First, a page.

# Learning the Sparse and Low Rank PARAFAC Decomposition via the Elastic Net

In this article, we derive a Bayesian model to learning the sparse and low rank PARAFAC decomposition for the observed tensor with missing values via the elastic net, with property to find the true rank and sparse factor matrix which is robust to the noise. We formulate efficient block coordinate descent algorithm and admax stochastic block coordinate descent algorithm to solve it, which can be used to solve the large scale problem. To choose the appropriate rank and sparsity in PARAFAC decomposition, we will give a solution path by gradually increasing the regularization to increase the sparsity and decrease the rank. When we find the sparse structure of the factor matrix, we can fixed the sparse structure, using a small to regularization to decreasing the recovery error, and one can choose the proper decomposition from the solution path with sufficient sparse factor matrix with low recovery error. We test the power of our algorithm on the simulation data and real data, which show it is powerful.

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## 1 Introduction

Tensor decomposition has been used as a powerful tool on many fields (Kolda and Bader (2009)

) for multiway data analysis. Among the representation models for tensor decompositions, PARAFAC decomposition is one of the simplest form. It aims to extract the data-dependent basis functions (i.e. factors), so that the observed tensor can be expressed by the multi-linear combination of these factors, which can reveal meaningful underlying structure of the data. The ideal situation for the PARAFAC decomposition is that we know (1) the true rank of the tensor, and (2) the sparse structure (i.e. locations of zeros) of the factors. Given a wrong estimation of the tensor’s rank or sparse structure of the factors, even the recovery error of the decomposition results are very low, there still exits a high generalization error as the learning procedure tries to fit the noise information. But in most of the real-case scenarios, we won’t be able to obtain the prior knowledge of the true rank of the tensor and the true sparse structure of the factors. Various literatures have proposed solutions for either of the above problems. For example, Liu et al. proposed the sparse non-negative tensor factorization using columnwise coordinate descent to get the sparse factors (

Liu et al. (2012)). To get the proper rank estimation, a novel rank regularization PARAFAC decomposition was proposed in (Bazerque et al. (2013)). However, to the author’s best knowledge, there is no work that can handle both of the two problems simultaneously in an integrated framework. And in many works, they try to emphasize on the lower recovery error, few authors focus on finding the true underline factors of the observed data with noise. As we can see from our simulation examples, there are algorithms( e.g. CP-ALS), although they find a lower relative recovery error, but they deviate from the true underline factors. The reason is that these algorithm learn to fit the noise information to reduce the recovery error. Our algorithm is effective to de-noise from both our simulation data and real dataset. Moreover, there seems few researches to use stochastic scheme to calculate the large scale PARAFAC decomposition.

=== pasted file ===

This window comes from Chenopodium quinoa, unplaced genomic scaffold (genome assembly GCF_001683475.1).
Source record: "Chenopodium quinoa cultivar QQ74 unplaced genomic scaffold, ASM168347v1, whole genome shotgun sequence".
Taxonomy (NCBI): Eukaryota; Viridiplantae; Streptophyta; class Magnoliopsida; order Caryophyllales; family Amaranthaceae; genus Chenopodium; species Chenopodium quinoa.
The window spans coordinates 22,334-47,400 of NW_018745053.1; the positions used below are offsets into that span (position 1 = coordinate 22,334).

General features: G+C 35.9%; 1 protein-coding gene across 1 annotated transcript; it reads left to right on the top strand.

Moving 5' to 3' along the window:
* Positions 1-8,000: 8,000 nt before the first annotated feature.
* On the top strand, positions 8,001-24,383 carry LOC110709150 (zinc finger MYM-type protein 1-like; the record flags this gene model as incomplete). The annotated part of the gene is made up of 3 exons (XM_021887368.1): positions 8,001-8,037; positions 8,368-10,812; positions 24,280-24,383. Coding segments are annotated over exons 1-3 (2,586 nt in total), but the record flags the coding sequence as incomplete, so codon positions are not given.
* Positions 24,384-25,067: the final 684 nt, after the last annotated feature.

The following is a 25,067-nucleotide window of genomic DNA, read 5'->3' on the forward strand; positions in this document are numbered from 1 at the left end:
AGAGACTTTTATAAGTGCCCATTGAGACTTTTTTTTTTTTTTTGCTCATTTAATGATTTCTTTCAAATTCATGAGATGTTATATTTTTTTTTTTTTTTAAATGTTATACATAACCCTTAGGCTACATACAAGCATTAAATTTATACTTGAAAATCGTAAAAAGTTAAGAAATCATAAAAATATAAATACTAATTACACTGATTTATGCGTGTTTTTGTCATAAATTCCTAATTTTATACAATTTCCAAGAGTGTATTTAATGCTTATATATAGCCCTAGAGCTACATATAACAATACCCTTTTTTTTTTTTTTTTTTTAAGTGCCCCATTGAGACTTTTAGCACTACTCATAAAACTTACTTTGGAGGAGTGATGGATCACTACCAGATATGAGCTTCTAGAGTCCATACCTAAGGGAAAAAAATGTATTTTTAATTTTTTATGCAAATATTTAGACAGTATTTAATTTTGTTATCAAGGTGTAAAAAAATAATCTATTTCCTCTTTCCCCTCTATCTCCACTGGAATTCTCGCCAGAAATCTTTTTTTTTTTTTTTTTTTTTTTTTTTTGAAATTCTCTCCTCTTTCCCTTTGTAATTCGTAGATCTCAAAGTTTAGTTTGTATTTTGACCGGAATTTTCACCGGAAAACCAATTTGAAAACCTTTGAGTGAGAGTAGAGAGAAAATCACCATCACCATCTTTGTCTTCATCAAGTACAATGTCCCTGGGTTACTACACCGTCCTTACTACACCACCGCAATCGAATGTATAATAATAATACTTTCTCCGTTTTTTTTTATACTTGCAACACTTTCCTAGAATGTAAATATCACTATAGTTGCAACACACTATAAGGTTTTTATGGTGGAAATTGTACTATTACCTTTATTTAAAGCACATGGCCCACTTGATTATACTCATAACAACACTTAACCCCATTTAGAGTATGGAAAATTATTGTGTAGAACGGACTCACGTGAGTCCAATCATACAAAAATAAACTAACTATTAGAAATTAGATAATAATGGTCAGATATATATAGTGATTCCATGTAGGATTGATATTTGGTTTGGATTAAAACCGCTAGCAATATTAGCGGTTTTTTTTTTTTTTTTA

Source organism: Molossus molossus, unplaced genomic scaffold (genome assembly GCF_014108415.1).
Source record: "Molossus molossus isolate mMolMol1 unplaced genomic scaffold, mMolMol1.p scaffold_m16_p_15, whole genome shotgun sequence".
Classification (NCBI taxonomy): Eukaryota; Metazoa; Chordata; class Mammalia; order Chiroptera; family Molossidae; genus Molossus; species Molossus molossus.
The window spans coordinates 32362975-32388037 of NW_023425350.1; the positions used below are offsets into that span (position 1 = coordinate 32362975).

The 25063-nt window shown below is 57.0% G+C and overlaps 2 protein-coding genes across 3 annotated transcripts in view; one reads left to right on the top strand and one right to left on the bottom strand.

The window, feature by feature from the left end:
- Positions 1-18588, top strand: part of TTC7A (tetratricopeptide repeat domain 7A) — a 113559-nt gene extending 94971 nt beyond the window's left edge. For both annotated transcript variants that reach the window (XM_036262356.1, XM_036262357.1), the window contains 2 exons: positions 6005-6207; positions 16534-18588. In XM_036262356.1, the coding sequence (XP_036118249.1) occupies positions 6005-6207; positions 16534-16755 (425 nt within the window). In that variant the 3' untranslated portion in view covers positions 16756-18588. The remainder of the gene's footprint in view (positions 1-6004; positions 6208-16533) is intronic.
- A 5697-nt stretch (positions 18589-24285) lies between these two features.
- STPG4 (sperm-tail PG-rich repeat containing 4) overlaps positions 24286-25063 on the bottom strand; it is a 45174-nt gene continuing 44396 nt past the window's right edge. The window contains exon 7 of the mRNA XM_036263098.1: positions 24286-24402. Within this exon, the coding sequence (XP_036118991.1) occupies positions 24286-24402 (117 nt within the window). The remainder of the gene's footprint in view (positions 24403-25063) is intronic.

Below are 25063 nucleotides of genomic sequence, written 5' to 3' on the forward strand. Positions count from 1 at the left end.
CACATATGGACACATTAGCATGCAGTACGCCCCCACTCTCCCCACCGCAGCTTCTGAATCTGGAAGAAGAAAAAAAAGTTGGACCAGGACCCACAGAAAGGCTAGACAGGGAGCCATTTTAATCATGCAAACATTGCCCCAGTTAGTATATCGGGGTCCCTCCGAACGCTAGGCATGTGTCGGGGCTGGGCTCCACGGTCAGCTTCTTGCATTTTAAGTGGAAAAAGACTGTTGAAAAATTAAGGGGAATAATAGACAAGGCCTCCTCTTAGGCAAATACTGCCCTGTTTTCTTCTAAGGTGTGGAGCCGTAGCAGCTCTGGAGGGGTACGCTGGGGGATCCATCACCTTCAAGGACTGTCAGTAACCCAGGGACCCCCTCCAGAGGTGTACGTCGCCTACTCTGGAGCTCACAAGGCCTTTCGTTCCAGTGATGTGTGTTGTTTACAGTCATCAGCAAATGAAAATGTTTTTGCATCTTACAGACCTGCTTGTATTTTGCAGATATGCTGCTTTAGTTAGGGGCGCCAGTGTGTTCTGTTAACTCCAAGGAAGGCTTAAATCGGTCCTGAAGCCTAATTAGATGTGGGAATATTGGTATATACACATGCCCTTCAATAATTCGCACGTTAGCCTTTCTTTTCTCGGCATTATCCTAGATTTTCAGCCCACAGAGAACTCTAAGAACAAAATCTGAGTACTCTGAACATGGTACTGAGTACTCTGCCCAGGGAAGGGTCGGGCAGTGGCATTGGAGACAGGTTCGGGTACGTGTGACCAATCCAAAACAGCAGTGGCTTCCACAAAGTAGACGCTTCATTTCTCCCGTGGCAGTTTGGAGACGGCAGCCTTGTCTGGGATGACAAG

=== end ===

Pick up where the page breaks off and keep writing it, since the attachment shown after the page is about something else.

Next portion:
In response to the above problems, we develop a PARAFAC decomposition model capturing the true rank and producing the sparse factors by minimizing the least square lost with elastic net regularization.

The elastic net regularization is a convex combination of the regularization and regularization, where the regularization helps to capture the true rank, while the regularization trends to yield the sparse factors. For solving the minimization problem, we use the block coordinate descent algorithm and stochastic block coordinate descent algorithm, where the block coordinate descent algorithm have been shown to be an efficient scheme (Xu and Yin (2013)

) especially on large scale problems. To identify the true rank and sparse factors, we generate a solution path by gradually increasing the magnitude of the regularization. And the initial dense decomposition is gradually transformed to a low rank and sparse decomposition. But when we find the rank and the appropriate sparse factors, the recovery error may be large because large regularization will shrink the solution closer to origin. One can fix the sparse structure of the factors and perform a constrained optimization with small regularization to decrease the recovery error. At last, we can choose the appropriate low rank and sparse PARAFAC decomposition from the refined solution of the solution path which features a low recovery error. We test our algorithm firstly on the synthetic data. The results shows that the algorithm captures the true rank with high probability and the sparse structure of the factors found by the algorithm is sufficiently close to the sparse structure of the true factors, and the sparse constraint algorithm with the sparse structure of the factors trends to find the true underline factors. And it finds out the meaningful structure of features when applied on the coil-20 dataset and the COPD data.